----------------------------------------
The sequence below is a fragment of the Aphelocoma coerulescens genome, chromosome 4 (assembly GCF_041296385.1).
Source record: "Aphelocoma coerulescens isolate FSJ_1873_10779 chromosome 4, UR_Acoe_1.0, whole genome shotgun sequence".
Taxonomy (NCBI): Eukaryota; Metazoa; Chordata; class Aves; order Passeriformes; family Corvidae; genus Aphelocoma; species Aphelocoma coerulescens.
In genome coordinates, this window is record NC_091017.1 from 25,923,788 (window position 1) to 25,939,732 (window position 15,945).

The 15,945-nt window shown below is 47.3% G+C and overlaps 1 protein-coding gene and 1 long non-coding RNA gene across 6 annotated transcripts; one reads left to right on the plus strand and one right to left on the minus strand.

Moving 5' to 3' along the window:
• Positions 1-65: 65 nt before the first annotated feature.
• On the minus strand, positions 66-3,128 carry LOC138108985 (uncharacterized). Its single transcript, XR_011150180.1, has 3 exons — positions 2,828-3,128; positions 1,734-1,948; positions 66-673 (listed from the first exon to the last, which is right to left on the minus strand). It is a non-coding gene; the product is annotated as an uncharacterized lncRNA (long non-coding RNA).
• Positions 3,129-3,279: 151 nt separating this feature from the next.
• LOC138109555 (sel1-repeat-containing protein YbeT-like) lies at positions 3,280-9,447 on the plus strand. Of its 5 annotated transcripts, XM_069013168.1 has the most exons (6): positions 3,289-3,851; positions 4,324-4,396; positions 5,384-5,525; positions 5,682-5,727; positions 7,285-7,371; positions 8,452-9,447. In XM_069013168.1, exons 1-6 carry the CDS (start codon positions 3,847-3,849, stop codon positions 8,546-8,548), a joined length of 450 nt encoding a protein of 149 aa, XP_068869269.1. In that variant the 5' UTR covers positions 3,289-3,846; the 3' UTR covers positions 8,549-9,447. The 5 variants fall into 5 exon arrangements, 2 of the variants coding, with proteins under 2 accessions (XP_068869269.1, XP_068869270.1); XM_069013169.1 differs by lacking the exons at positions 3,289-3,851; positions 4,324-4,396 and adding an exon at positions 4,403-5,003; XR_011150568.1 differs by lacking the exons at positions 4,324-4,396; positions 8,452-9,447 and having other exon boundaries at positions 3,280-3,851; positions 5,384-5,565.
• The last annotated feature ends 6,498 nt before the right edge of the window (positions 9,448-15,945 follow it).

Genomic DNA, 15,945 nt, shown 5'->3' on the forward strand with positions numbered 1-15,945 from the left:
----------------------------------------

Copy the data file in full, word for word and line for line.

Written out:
The sequence below is a fragment of the Aphelocoma coerulescens genome, chromosome 4 (assembly GCF_041296385.1).
Source record: "Aphelocoma coerulescens isolate FSJ_1873_10779 chromosome 4, UR_Acoe_1.0, whole genome shotgun sequence".
Taxonomy (NCBI): Eukaryota; Metazoa; Chordata; class Aves; order Passeriformes; family Corvidae; genus Aphelocoma; species Aphelocoma coerulescens.
In genome coordinates, this window is record NC_091017.1 from 25,923,788 (window position 1) to 25,939,732 (window position 15,945).

The 15,945-nt window shown below is 47.3% G+C and overlaps 1 protein-coding gene and 1 long non-coding RNA gene across 6 annotated transcripts; one reads left to right on the plus strand and one right to left on the minus strand.

Moving 5' to 3' along the window:
• Positions 1-65: 65 nt before the first annotated feature.
• On the minus strand, positions 66-3,128 carry LOC138108985 (uncharacterized). Its single transcript, XR_011150180.1, has 3 exons — positions 2,828-3,128; positions 1,734-1,948; positions 66-673 (listed from the first exon to the last, which is right to left on the minus strand). It is a non-coding gene; the product is annotated as an uncharacterized lncRNA (long non-coding RNA).
• Positions 3,129-3,279: 151 nt separating this feature from the next.
• LOC138109555 (sel1-repeat-containing protein YbeT-like) lies at positions 3,280-9,447 on the plus strand. Of its 5 annotated transcripts, XM_069013168.1 has the most exons (6): positions 3,289-3,851; positions 4,324-4,396; positions 5,384-5,525; positions 5,682-5,727; positions 7,285-7,371; positions 8,452-9,447. In XM_069013168.1, exons 1-6 carry the CDS (start codon positions 3,847-3,849, stop codon positions 8,546-8,548), a joined length of 450 nt encoding a protein of 149 aa, XP_068869269.1. In that variant the 5' UTR covers positions 3,289-3,846; the 3' UTR covers positions 8,549-9,447. The 5 variants fall into 5 exon arrangements, 2 of the variants coding, with proteins under 2 accessions (XP_068869269.1, XP_068869270.1); XM_069013169.1 differs by lacking the exons at positions 3,289-3,851; positions 4,324-4,396 and adding an exon at positions 4,403-5,003; XR_011150568.1 differs by lacking the exons at positions 4,324-4,396; positions 8,452-9,447 and having other exon boundaries at positions 3,280-3,851; positions 5,384-5,565.
• The last annotated feature ends 6,498 nt before the right edge of the window (positions 9,448-15,945 follow it).

Genomic DNA, 15,945 nt, shown 5'->3' on the forward strand with positions numbered 1-15,945 from the left: